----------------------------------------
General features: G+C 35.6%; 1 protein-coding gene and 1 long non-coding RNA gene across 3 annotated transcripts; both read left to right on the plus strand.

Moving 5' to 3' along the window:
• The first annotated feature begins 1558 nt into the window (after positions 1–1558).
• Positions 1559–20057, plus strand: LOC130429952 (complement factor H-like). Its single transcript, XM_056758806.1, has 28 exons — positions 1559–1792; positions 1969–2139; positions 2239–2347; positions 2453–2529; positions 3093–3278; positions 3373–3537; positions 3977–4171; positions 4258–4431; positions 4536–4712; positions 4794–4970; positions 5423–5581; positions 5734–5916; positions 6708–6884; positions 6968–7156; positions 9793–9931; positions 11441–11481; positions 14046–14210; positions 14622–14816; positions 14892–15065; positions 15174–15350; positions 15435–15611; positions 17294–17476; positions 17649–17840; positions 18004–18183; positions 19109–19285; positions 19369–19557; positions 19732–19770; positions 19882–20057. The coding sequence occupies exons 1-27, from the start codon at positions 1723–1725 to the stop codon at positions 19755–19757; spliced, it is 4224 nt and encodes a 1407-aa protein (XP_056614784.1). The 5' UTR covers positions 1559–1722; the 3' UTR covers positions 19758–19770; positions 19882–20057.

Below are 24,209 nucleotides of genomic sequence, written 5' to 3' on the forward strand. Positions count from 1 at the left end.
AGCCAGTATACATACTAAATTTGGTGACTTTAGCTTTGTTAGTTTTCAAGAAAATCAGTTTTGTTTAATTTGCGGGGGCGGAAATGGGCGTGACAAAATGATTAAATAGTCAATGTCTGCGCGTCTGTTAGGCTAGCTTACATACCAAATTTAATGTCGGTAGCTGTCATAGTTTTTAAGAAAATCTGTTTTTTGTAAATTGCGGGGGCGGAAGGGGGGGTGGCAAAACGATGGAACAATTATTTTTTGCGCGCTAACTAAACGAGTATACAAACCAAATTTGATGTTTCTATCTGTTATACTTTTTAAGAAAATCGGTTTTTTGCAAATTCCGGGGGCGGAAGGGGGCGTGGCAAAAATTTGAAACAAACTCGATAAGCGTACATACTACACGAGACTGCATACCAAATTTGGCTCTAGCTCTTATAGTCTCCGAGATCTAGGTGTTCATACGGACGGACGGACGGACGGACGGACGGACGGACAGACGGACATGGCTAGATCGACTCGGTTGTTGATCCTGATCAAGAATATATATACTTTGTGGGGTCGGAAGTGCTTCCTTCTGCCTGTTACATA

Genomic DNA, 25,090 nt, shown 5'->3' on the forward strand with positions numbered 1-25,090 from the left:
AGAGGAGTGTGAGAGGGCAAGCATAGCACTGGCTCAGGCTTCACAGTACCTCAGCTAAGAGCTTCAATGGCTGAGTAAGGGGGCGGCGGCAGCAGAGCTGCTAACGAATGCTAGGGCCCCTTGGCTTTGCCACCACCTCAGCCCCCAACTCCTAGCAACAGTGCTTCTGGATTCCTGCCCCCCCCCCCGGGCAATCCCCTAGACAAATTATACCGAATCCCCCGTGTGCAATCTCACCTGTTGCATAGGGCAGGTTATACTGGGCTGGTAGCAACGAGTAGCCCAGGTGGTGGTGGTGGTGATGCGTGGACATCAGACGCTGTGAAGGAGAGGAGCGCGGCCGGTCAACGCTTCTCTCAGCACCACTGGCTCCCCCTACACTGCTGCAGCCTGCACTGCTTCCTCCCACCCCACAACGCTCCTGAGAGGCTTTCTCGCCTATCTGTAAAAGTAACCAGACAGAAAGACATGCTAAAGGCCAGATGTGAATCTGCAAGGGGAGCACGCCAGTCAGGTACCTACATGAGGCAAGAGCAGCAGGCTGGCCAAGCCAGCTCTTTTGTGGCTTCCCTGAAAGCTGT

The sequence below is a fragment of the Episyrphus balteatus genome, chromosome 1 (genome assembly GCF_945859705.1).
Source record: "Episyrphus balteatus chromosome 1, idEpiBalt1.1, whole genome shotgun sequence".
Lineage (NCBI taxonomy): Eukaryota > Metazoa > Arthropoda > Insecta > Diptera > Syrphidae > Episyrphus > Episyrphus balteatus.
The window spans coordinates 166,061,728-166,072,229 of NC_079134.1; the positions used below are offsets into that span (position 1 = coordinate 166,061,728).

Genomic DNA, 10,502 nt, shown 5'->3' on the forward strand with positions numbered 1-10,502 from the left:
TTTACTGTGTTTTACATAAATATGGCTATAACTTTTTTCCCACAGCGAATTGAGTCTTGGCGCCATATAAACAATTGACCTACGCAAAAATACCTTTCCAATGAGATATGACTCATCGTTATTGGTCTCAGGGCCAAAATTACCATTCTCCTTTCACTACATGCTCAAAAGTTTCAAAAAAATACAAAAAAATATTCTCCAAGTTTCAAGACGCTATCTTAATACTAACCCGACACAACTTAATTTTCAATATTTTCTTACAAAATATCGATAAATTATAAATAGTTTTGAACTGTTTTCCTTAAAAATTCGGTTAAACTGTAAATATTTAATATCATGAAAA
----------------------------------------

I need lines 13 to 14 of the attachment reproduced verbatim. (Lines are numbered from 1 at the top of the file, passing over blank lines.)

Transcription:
Genomic DNA, 10,502 nt, shown 5'->3' on the forward strand with positions numbered 1-10,502 from the left:
TTTACTGTGTTTTACATAAATATGGCTATAACTTTTTTCCCACAGCGAATTGAGTCTTGGCGCCATATAAACAATTGACCTACGCAAAAATACCTTTCCAATGAGATATGACTCATCGTTATTGGTCTCAGGGCCAAAATTACCATTCTCCTTTCACTACATGCTCAAAAGTTTCAAAAAAATACAAAAAAATATTCTCCAAGTTTCAAGACGCTATCTTAATACTAACCCGACACAACTTAATTTTCAATATTTTCTTACAAAATATCGATAAATTATAAATAGTTTTGAACTGTTTTCCTTAAAAATTCGGTTAAACTGTAAATATTTAATATCATGAAAA